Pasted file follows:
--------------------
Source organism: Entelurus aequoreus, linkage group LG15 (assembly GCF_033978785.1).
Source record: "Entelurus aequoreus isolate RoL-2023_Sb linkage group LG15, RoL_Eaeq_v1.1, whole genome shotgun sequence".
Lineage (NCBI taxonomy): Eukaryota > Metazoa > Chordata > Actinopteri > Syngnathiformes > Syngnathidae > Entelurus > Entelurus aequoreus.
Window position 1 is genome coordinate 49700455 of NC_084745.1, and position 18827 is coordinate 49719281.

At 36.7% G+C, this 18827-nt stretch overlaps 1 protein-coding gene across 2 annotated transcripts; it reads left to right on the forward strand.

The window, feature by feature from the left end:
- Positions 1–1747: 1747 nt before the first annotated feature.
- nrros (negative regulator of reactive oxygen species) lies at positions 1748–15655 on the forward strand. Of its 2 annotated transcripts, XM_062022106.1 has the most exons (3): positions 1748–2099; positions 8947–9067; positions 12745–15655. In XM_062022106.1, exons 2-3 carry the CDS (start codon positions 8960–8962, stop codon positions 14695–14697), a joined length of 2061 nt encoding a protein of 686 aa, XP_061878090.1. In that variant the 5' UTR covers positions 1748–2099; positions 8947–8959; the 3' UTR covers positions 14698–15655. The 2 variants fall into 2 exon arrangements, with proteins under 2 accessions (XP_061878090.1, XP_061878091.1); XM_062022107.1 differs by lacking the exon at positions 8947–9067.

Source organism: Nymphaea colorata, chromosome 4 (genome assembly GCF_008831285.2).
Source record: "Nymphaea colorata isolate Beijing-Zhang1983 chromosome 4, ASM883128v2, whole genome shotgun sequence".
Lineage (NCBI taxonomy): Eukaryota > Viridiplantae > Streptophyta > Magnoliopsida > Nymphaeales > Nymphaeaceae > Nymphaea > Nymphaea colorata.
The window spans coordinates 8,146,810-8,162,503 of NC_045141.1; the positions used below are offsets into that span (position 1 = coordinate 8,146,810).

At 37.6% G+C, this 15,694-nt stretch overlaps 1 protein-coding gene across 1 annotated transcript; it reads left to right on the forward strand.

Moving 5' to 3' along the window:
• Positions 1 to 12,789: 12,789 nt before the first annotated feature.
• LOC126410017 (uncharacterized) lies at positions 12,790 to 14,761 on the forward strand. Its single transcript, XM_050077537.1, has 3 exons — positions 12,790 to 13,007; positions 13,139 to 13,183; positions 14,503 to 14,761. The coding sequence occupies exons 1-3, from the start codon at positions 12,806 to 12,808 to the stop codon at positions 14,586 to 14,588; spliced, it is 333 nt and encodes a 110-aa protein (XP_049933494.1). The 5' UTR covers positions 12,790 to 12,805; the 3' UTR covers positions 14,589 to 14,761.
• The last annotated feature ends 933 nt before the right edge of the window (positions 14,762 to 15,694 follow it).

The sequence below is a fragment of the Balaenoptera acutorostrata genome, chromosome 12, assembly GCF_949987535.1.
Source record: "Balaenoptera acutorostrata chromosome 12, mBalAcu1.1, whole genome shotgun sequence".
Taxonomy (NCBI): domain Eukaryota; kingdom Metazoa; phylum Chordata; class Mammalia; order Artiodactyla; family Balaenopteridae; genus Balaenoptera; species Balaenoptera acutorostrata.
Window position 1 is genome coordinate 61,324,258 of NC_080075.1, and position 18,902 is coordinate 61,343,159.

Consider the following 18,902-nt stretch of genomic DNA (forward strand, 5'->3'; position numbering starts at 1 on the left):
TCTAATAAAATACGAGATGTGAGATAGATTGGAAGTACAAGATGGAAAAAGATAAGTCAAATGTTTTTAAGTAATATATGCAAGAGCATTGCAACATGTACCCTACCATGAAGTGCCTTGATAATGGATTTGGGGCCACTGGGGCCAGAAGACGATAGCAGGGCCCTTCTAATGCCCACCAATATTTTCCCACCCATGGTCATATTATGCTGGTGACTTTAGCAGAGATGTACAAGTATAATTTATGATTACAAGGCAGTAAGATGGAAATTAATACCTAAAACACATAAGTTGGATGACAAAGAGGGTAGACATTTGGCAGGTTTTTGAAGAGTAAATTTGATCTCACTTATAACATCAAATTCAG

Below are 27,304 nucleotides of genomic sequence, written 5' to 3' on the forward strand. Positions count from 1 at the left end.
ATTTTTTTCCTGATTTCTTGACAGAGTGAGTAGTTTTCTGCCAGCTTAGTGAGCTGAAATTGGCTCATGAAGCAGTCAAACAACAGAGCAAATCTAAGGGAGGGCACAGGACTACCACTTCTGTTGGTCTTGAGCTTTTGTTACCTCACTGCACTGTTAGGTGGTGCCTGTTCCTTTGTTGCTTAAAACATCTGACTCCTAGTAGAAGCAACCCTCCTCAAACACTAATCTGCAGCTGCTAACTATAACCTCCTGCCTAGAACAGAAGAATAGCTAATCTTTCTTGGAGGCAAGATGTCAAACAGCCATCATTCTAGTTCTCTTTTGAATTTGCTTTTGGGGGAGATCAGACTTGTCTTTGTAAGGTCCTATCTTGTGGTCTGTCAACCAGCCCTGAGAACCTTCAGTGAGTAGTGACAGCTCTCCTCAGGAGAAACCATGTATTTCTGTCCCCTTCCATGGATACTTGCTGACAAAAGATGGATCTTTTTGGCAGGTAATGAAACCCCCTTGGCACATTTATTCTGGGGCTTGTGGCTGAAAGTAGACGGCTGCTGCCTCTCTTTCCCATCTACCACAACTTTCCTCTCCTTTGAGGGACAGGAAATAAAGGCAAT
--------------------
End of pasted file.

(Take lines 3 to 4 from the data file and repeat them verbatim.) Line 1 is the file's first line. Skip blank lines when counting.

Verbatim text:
Lineage (NCBI taxonomy): Eukaryota > Metazoa > Chordata > Actinopteri > Syngnathiformes > Syngnathidae > Entelurus > Entelurus aequoreus.
Window position 1 is genome coordinate 49700455 of NC_084745.1, and position 18827 is coordinate 49719281.